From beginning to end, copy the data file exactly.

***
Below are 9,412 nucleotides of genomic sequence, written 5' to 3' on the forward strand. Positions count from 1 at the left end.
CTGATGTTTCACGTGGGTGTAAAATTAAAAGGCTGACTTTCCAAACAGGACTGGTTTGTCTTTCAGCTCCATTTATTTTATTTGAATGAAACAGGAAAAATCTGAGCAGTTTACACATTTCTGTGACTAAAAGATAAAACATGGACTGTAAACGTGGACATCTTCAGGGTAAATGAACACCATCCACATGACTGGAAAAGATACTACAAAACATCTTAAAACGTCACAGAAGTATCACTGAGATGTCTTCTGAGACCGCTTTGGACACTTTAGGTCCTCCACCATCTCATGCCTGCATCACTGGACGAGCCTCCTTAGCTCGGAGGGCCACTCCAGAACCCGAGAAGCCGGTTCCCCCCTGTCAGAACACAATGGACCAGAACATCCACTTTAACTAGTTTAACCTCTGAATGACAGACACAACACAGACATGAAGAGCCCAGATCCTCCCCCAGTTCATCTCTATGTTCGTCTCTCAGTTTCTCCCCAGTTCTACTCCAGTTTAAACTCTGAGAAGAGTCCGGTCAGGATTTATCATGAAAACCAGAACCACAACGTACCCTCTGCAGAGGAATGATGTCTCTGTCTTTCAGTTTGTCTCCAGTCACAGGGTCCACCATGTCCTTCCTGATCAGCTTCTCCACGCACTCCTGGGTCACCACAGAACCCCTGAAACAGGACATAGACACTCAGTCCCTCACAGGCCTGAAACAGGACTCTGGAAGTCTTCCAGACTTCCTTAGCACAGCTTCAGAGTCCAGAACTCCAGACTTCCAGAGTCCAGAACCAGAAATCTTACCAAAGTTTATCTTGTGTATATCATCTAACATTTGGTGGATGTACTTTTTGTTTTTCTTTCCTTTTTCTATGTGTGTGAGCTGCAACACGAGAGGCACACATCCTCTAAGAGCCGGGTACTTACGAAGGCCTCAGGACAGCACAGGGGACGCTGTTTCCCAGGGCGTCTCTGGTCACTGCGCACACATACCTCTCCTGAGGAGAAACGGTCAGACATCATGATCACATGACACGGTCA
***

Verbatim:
Below are 9,412 nucleotides of genomic sequence, written 5' to 3' on the forward strand. Positions count from 1 at the left end.
CTGATGTTTCACGTGGGTGTAAAATTAAAAGGCTGACTTTCCAAACAGGACTGGTTTGTCTTTCAGCTCCATTTATTTTATTTGAATGAAACAGGAAAAATCTGAGCAGTTTACACATTTCTGTGACTAAAAGATAAAACATGGACTGTAAACGTGGACATCTTCAGGGTAAATGAACACCATCCACATGACTGGAAAAGATACTACAAAACATCTTAAAACGTCACAGAAGTATCACTGAGATGTCTTCTGAGACCGCTTTGGACACTTTAGGTCCTCCACCATCTCATGCCTGCATCACTGGACGAGCCTCCTTAGCTCGGAGGGCCACTCCAGAACCCGAGAAGCCGGTTCCCCCCTGTCAGAACACAATGGACCAGAACATCCACTTTAACTAGTTTAACCTCTGAATGACAGACACAACACAGACATGAAGAGCCCAGATCCTCCCCCAGTTCATCTCTATGTTCGTCTCTCAGTTTCTCCCCAGTTCTACTCCAGTTTAAACTCTGAGAAGAGTCCGGTCAGGATTTATCATGAAAACCAGAACCACAACGTACCCTCTGCAGAGGAATGATGTCTCTGTCTTTCAGTTTGTCTCCAGTCACAGGGTCCACCATGTCCTTCCTGATCAGCTTCTCCACGCACTCCTGGGTCACCACAGAACCCCTGAAACAGGACATAGACACTCAGTCCCTCACAGGCCTGAAACAGGACTCTGGAAGTCTTCCAGACTTCCTTAGCACAGCTTCAGAGTCCAGAACTCCAGACTTCCAGAGTCCAGAACCAGAAATCTTACCAAAGTTTATCTTGTGTATATCATCTAACATTTGGTGGATGTACTTTTTGTTTTTCTTTCCTTTTTCTATGTGTGTGAGCTGCAACACGAGAGGCACACATCCTCTAAGAGCCGGGTACTTACGAAGGCCTCAGGACAGCACAGGGGACGCTGTTTCCCAGGGCGTCTCTGGTCACTGCGCACACATACCTCTCCTGAGGAGAAACGGTCAGACATCATGATCACATGACACGGTCA